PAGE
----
Homer Adolph Plessy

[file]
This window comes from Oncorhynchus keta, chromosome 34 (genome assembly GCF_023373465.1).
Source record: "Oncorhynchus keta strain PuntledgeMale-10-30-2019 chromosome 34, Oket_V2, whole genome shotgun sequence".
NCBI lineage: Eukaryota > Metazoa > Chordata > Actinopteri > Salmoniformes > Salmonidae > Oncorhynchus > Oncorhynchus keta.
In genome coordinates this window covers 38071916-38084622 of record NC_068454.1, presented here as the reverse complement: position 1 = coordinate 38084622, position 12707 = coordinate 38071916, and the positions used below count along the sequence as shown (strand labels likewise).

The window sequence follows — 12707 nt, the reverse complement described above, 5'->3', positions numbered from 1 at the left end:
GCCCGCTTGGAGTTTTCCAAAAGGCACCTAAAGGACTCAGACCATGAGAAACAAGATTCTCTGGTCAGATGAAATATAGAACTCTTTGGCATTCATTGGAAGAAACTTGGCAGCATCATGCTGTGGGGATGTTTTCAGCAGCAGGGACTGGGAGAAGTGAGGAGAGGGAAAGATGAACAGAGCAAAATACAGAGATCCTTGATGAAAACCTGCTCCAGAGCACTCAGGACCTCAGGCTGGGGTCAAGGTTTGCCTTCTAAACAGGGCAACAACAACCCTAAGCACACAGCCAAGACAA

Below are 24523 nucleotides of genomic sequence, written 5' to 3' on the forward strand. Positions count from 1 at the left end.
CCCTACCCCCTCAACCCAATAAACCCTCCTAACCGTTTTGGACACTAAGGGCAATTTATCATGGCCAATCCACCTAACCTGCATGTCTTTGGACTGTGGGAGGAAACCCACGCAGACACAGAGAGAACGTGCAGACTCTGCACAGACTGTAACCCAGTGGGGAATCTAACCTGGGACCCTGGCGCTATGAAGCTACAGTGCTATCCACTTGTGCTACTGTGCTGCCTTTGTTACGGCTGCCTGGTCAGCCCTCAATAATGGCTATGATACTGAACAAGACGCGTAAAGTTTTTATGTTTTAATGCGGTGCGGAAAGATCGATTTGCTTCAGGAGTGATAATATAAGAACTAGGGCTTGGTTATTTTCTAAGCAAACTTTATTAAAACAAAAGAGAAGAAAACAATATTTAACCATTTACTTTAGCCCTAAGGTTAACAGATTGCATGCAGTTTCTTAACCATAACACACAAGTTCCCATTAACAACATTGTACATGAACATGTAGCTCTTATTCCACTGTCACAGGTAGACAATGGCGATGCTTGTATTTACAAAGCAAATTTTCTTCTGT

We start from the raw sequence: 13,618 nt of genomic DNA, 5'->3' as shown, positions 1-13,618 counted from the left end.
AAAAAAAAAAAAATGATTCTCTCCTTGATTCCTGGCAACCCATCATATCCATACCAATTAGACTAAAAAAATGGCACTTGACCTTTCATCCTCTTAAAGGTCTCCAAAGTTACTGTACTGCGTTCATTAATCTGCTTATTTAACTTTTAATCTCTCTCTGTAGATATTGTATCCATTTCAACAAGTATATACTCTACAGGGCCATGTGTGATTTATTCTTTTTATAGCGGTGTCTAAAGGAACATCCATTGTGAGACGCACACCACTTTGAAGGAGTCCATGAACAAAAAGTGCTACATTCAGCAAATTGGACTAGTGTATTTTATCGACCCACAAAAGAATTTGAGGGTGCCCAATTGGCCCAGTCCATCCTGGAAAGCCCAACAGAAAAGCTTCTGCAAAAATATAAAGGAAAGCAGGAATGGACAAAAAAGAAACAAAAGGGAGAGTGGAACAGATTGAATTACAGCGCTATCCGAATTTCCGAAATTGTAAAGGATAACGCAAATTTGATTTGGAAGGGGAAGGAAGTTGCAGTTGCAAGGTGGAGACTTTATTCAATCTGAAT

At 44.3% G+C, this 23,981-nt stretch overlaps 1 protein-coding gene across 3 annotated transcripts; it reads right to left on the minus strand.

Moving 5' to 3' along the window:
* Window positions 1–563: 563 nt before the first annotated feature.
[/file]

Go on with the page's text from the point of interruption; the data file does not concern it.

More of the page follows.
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When Homer Adolph Plessy, who was one-eighth black, tested this law by taking a seat in the white-only section of a Louisiana Railway train, he was arrested. Plessy contended that the segregation law violated his rights under the Fourteenth Amendment (Newton, 2006). The case was appealed up to the U.S., Supreme Court in 1896. The Court ruled in a 7 – 1 vote upholding the Louisiana Statute, although associate justice John Marshall Harlan wrote a dissenting opinion. In his dissent, he wrote that “Our Constitution is color-blind, and neither knows nor tolerates classes among citizens…In respect of civil rights, all citizens are equal before the law” (Newton, 2006, p. 294). Consequently, Plessy v. Ferguson’s separate but equal doctrine stood firm
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